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Circular Fashion: the results of the Circular Fashion Index

The circular economy represents an approach to production and consumption based on sharing, reusing, repairing, reconditioning and recycling existing materials and products, with the aim of extending their life cycle as much as possible.

The circular economic model helps minimise waste and is an answer to global challenges such as climate change, biodiversity loss, waste and pollution based on three principles:

  • Eliminate waste and pollution
  • Extend the useful life of materials and products
  • Regenerate natural resources

The transition to a circular economy is a valid and effective means of mitigating the environmental impacts of the fashion industry. According to the Ellen MacArthur Foundation, in fact, the implementation of circular business models (rental, resale, repair and remaking) would save approximately 336 million tonnes of gas emissions by 2030, i.e. 32% of the total abatement required for the textile industry to meet the Paris Agreement targets.

However, the adoption of circular economy practices by companies in the fashion industry is still uncommon. In fact, Kearney recently published a new edition of the Circular Fashion Index (CFX), a ranking that assesses the circularity performance of major fashion brands, in which it is clear that the fashion industry still has a lot of work to do in the process of transitioning to the circular economy.

The Circular Fashion Index data: which brands are the most circular?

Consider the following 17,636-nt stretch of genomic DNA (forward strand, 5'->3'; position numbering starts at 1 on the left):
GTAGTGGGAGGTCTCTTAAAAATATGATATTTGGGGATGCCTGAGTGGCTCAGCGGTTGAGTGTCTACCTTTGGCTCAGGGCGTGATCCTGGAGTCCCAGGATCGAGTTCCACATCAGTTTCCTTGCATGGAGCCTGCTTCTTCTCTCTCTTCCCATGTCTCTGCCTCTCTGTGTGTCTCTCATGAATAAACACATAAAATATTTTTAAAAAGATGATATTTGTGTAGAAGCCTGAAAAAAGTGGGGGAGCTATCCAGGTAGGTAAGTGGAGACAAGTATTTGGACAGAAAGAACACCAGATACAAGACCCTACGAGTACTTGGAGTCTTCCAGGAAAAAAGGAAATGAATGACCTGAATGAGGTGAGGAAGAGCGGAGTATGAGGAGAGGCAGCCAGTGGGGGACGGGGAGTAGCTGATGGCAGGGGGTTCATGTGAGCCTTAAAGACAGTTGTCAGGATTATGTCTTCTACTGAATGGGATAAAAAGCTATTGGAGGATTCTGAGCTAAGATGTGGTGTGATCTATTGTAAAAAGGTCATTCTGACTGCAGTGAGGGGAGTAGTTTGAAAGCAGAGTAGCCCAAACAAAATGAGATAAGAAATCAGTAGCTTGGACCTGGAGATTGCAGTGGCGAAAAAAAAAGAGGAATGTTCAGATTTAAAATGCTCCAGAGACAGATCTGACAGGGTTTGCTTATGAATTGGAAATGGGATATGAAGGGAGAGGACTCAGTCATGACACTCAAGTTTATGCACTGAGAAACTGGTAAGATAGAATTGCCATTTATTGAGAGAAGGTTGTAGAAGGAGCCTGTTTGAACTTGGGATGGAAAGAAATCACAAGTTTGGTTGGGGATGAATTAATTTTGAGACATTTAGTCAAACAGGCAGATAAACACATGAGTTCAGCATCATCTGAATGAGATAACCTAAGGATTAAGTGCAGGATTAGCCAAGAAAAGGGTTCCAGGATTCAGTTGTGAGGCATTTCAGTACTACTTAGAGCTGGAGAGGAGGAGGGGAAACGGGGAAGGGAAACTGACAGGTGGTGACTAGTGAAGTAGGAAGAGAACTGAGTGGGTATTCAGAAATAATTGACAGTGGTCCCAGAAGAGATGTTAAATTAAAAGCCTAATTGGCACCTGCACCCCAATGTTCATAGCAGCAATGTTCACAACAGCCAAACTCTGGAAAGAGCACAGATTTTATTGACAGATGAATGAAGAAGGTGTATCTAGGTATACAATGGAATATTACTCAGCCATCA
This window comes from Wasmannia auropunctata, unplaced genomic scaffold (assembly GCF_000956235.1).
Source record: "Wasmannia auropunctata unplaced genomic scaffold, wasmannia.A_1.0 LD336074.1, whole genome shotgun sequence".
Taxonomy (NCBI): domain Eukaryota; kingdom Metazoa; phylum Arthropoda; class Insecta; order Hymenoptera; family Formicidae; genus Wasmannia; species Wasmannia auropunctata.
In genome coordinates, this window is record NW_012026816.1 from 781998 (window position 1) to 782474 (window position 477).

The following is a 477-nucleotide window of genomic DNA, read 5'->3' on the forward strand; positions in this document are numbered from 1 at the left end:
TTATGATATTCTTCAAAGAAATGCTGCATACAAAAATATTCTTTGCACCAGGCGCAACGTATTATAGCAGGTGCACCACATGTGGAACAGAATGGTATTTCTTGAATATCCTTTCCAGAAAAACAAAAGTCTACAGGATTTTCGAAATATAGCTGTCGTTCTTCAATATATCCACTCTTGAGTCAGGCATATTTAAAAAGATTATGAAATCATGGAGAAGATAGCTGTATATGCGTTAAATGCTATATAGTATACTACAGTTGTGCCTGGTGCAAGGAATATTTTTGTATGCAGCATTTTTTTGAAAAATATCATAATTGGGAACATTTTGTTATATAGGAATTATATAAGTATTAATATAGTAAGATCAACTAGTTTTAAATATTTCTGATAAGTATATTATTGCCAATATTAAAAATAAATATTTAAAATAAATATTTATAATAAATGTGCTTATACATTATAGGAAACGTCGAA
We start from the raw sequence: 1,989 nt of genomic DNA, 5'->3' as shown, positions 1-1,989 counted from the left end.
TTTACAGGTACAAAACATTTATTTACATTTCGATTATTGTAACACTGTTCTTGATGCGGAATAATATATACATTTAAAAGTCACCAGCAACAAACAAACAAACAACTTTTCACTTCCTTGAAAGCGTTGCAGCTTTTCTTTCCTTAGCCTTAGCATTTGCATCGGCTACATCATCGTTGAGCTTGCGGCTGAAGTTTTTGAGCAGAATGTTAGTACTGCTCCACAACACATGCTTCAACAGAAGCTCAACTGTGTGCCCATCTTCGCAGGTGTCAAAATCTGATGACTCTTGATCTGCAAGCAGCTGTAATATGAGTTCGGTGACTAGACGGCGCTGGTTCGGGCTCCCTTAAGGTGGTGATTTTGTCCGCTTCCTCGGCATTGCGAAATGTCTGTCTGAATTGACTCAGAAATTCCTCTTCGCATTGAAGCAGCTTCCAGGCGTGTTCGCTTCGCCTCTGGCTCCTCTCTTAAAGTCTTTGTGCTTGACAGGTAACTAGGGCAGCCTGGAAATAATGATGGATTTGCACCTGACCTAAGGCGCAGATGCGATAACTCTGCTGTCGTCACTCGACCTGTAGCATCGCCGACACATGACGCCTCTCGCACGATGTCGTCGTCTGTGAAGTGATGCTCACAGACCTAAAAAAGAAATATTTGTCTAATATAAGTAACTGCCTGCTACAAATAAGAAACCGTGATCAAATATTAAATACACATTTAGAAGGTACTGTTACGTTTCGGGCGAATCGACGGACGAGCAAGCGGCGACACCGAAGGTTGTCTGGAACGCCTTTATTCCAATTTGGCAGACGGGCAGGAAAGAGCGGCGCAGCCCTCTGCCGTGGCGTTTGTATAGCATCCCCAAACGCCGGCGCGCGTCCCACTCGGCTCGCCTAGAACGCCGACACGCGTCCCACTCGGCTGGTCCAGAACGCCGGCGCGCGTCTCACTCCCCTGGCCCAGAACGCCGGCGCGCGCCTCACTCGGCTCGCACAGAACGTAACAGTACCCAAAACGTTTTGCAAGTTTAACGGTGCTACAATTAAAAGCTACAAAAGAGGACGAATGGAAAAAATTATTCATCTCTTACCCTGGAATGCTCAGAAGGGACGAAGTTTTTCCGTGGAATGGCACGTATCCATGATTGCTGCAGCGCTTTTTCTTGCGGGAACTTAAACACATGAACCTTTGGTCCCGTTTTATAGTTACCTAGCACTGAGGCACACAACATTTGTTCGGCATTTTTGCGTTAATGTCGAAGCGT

The average score of the Circular Fashion Index (CFX) 2023, among the 200 fashion brands analysed, stood at only 2.97 out of 10, a similar result to that achieved in 2022. 

The companies with the highest scores were PatagoniaLevi's and The North Face, with values of 8.65, 8.30 and 7.90 respectively. While Patagonia and Levi's managed to improve on their already high score from 2022, The North Face's score decreased slightly.

Then there are companies that have improved significantly since last year, such as:

  • Athleta: in September 2022, Athleta launched its first resale platform, called 'Always Athleta'. This is a resale programme where customers can purchase a wide range of used Athleta products at up to 90 per cent off the estimated selling price.
  • Timberland: during 2022, Timberland has strengthened its partnership with ReCircled to extend its take-back service for used Timberland products globally, both through physical shops and by shipping. The aim is to repair these products and resell them on its dedicated 're-commerce' platform. If the products cannot be repaired, their parts are converted into inputs to create new products, thus avoiding their disposal in landfills.
  • Jimmy Choo: In October 2022, the company partnered with The RealReal to promote the second-hand market and strengthen its commitment to circularity. Customers who resell their products through this platform are offered an exclusive experience in Jimmy Choo boutiques.

In addition, among the new brands added since last year's edition, those with the highest scores are: Madewell (sixth place), Mammut, GANNI and Golden Goose:

  • Madewell scored especially well on second-hand clothing, thanks to its Madewell Forever programme and take-back programmes that prevent old clothes from ending up in landfills.
  • Mammut scored well for the high percentage of recycled materials used, communication, care instructions and repair services. 
  • GANNI experimented with repair and customisation pop-ups in selected shops in Denmark, the UK and the US. In addition, it collaborated with Reflaunt, a resale service provider, and UK rental platforms HURR and Rotaro to re-launch rental initiatives outside Denmark.
  • Golden Goose launched a new shop concept called Forward Store, in which the brand promotes circular repair initiatives (in-store and soon online repair services), remanufacturing, resale (collection of second-hand Golden Goose shoes) and recycling (delivery services for old shoes).

Circular Fashion Index results on country of origin 


Brands are also analysed by country of origin and sector within the Circular Fashion Index.